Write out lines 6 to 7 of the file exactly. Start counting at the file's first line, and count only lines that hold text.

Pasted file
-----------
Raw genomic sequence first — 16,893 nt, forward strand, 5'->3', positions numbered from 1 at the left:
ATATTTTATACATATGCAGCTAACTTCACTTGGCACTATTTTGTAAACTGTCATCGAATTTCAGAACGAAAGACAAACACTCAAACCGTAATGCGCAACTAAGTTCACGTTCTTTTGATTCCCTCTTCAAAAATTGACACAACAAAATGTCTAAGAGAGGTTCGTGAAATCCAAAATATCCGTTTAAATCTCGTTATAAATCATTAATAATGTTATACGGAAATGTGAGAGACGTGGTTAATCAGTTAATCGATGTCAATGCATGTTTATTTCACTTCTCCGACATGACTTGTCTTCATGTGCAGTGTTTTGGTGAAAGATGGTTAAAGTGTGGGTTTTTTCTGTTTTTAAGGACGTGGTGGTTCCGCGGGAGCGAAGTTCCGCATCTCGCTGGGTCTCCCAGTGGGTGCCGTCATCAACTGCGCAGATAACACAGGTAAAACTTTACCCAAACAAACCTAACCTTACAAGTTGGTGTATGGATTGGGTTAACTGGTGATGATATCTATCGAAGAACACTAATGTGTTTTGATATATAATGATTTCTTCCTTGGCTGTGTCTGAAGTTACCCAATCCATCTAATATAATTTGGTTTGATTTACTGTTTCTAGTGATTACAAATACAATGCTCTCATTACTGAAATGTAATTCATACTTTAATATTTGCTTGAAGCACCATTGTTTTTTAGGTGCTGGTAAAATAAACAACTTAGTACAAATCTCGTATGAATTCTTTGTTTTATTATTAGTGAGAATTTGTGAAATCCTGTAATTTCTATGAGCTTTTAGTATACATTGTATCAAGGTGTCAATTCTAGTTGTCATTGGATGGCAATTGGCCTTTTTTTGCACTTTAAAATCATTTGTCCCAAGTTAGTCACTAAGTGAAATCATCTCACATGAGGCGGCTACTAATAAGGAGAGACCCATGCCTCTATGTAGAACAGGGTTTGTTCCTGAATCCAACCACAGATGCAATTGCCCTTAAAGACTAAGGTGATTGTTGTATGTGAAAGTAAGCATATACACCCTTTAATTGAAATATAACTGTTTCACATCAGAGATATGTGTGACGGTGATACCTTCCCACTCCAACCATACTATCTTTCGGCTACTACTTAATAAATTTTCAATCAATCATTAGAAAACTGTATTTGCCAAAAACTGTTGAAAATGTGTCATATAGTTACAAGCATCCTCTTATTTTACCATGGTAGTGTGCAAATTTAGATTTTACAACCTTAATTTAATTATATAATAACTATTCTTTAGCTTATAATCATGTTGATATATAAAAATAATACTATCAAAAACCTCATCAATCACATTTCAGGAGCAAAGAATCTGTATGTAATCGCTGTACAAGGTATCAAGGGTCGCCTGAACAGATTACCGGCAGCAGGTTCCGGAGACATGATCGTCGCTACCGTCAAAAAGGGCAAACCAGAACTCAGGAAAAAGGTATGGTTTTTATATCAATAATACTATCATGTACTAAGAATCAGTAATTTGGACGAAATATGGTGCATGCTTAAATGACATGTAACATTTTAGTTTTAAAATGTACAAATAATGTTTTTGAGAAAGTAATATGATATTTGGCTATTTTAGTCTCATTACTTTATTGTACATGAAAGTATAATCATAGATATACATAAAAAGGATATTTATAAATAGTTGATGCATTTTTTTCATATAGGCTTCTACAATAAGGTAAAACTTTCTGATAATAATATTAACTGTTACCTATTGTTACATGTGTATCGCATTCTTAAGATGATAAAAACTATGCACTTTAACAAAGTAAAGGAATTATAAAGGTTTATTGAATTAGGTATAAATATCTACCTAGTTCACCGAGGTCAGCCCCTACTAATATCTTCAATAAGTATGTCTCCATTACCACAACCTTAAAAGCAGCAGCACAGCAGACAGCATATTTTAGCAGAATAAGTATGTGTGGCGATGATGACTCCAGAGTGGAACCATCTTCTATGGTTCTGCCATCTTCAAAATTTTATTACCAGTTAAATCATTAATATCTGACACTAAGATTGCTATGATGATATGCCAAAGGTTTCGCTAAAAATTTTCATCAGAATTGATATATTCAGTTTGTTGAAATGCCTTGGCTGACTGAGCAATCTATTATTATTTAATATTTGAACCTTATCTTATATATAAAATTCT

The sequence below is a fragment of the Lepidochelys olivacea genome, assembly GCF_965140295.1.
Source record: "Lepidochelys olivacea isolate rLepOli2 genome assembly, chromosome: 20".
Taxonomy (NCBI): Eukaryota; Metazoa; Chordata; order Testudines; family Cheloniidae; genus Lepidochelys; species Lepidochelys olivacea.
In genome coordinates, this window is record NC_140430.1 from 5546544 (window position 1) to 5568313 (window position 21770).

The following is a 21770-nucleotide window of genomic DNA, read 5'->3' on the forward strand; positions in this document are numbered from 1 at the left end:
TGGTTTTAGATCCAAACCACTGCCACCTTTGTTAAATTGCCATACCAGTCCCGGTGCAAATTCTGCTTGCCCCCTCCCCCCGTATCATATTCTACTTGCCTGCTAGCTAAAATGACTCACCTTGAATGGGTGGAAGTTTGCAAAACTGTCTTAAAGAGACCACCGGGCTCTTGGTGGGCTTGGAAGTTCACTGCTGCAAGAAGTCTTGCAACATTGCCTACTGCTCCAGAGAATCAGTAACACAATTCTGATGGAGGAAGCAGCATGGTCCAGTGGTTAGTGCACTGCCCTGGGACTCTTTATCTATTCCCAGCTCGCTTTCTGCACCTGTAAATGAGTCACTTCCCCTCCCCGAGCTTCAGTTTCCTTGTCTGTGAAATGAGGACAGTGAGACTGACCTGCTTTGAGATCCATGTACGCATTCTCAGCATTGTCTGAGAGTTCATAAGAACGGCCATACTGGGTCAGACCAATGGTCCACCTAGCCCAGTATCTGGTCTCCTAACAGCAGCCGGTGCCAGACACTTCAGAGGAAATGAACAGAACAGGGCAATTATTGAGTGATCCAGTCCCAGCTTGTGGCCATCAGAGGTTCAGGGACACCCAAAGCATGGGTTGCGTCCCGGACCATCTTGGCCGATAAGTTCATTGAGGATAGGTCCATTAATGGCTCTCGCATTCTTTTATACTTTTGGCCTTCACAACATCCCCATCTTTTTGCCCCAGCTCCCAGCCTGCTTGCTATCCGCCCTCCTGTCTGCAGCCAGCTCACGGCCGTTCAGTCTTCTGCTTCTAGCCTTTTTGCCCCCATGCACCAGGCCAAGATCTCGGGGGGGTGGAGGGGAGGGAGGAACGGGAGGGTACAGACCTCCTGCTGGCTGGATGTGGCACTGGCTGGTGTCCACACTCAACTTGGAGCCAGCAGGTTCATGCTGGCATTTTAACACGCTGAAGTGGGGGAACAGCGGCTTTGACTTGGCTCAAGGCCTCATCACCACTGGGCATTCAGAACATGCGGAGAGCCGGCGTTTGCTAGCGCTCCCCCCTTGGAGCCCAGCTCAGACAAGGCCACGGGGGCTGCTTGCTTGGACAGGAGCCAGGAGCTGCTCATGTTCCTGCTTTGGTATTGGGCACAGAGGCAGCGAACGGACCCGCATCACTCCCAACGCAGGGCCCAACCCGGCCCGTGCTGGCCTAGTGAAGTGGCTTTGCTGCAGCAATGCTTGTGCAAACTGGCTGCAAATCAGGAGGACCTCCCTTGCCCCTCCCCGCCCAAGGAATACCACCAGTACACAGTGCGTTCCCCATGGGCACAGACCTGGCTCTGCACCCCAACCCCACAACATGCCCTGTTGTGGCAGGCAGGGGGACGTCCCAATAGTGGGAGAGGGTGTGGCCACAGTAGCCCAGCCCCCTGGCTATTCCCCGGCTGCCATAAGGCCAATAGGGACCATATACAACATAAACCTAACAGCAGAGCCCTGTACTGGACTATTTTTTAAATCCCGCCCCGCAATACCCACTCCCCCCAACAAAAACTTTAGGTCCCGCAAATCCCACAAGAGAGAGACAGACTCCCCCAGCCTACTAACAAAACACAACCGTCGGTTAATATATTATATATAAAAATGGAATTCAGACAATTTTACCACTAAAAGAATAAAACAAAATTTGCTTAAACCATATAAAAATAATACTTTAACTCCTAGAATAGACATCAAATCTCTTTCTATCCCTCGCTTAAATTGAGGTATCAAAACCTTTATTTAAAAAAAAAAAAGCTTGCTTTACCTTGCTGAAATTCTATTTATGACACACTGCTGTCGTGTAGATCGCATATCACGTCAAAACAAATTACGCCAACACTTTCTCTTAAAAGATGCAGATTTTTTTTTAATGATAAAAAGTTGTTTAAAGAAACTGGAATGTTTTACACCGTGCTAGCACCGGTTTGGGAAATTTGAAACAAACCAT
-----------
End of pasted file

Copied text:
In genome coordinates, this window is record NC_140430.1 from 5546544 (window position 1) to 5568313 (window position 21770).

The following is a 21770-nucleotide window of genomic DNA, read 5'->3' on the forward strand; positions in this document are numbered from 1 at the left end: